Distress and psychosocial risk in families with newly diagnosed pediatric brain tumors

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  • 1 Division of Pediatrics, Department of Neurosurgery, University of Alabama at Birmingham;
  • 2 Department of Psychology, University of Alabama at Birmingham;
  • 3 Department of Health Behavior, School of Public Health, University of Alabama at Birmingham; and
  • 4 Division of Hematology/Oncology, Department of Pediatrics, University of Alabama at Birmingham, Alabama
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OBJECTIVE

Hospitalization for a newly diagnosed pediatric brain tumor is an extremely stressful time for a family, but this period has not been the focus of rigorous study. The purpose of this study was to quantify distress and psychosocial risk in this population to improve psychosocial care delivery.

METHODS

The authors administered the National Comprehensive Cancer Network Distress Thermometer (DT) and the Psychosocial Assessment Tool 2.0 (PAT) to primary caregivers of all children admitted to Children’s of Alabama with a new brain tumor between April 2016 and August 2017. The DT is a single-item measure of distress (scale range 0–10). The PAT (range 0–7) stratifies families by risk level: a score less than 1.0 indicates universal risk level (risk typically experienced during hospitalization); a score of 1.0–2.0 indicates targeted risk (specific psychosocial difficulties that impact medical treatment); and a score higher than 2.0 indicates clinically significant risk. Demographic and clinical information was abstracted from each child’s medical record. A correlation matrix using nonparametric statistics was created between abstracted data and the DT and PAT scores.

RESULTS

Forty primary caregivers were enrolled (of 49 eligible), with the patient age ranging from newborn to 17 years (mean 7.7 years). Twenty-five (63%) of the children were male, and 24 (60%) were white, non-Hispanic. Mean and median DT scores were 7.2 (SD 2.6) and 7, respectively. However, 12 (30%) rated their distress 10/10, and 85% rated distress 5 or greater. PAT scores ranged from 0.0 to 2.36 with mean and median scores of 0.89 (SD 0.50) and 0.86, respectively. PAT results for 16 (40%) families were in the targeted or clinical range, indicating psychosocial factors that have the potential to interfere with medical treatment. No clinical or demographic variable correlated significantly with the DT or PAT score.

CONCLUSIONS

Families of children with newly diagnosed brain tumors experience high levels of distress and psychosocial risk. This work will serve as the foundation for efforts to standardize psychosocial evaluation for newly diagnosed pediatric neurosurgical patients, and to create protocols that organize existing hospital-based psychosocial support services. These efforts have the potential to improve patient and family satisfaction as well as treatment outcomes.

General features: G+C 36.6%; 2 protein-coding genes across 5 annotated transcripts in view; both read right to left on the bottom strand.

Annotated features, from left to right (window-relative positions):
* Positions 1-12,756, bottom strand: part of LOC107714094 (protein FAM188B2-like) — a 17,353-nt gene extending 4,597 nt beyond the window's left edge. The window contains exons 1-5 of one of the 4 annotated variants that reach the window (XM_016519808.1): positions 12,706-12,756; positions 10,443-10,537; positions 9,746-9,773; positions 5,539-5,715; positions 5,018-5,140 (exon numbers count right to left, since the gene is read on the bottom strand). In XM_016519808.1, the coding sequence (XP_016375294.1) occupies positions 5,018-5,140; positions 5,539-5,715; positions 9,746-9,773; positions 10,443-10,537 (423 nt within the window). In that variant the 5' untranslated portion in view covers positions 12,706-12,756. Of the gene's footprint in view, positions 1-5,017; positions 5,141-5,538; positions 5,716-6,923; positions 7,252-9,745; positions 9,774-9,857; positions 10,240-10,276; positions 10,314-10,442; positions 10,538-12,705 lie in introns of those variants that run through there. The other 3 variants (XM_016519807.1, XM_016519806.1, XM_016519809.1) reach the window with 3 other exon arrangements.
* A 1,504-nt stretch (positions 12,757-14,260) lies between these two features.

ABBREVIATIONS DT = Distress Thermometer; PAT = Psychosocial Assessment Tool 2.0.

OBJECTIVE

Hospitalization for a newly diagnosed pediatric brain tumor is an extremely stressful time for a family, but this period has not been the focus of rigorous study. The purpose of this study was to quantify distress and psychosocial risk in this population to improve psychosocial care delivery.

METHODS

The authors administered the National Comprehensive Cancer Network Distress Thermometer (DT) and the Psychosocial Assessment Tool 2.0 (PAT) to primary caregivers of all children admitted to Children’s of Alabama with a new brain tumor between April 2016 and August 2017. The DT is a single-item measure of distress (scale range 0–10). The PAT (range 0–7) stratifies families by risk level: a score less than 1.0 indicates universal risk level (risk typically experienced during hospitalization); a score of 1.0–2.0 indicates targeted risk (specific psychosocial difficulties that impact medical treatment); and a score higher than 2.0 indicates clinically significant risk. Demographic and clinical information was abstracted from each child’s medical record. A correlation matrix using nonparametric statistics was created between abstracted data and the DT and PAT scores.

RESULTS

Forty primary caregivers were enrolled (of 49 eligible), with the patient age ranging from newborn to 17 years (mean 7.7 years). Twenty-five (63%) of the children were male, and 24 (60%) were white, non-Hispanic. Mean and median DT scores were 7.2 (SD 2.6) and 7, respectively. However, 12 (30%) rated their distress 10/10, and 85% rated distress 5 or greater. PAT scores ranged from 0.0 to 2.36 with mean and median scores of 0.89 (SD 0.50) and 0.86, respectively. PAT results for 16 (40%) families were in the targeted or clinical range, indicating psychosocial factors that have the potential to interfere with medical treatment. No clinical or demographic variable correlated significantly with the DT or PAT score.

CONCLUSIONS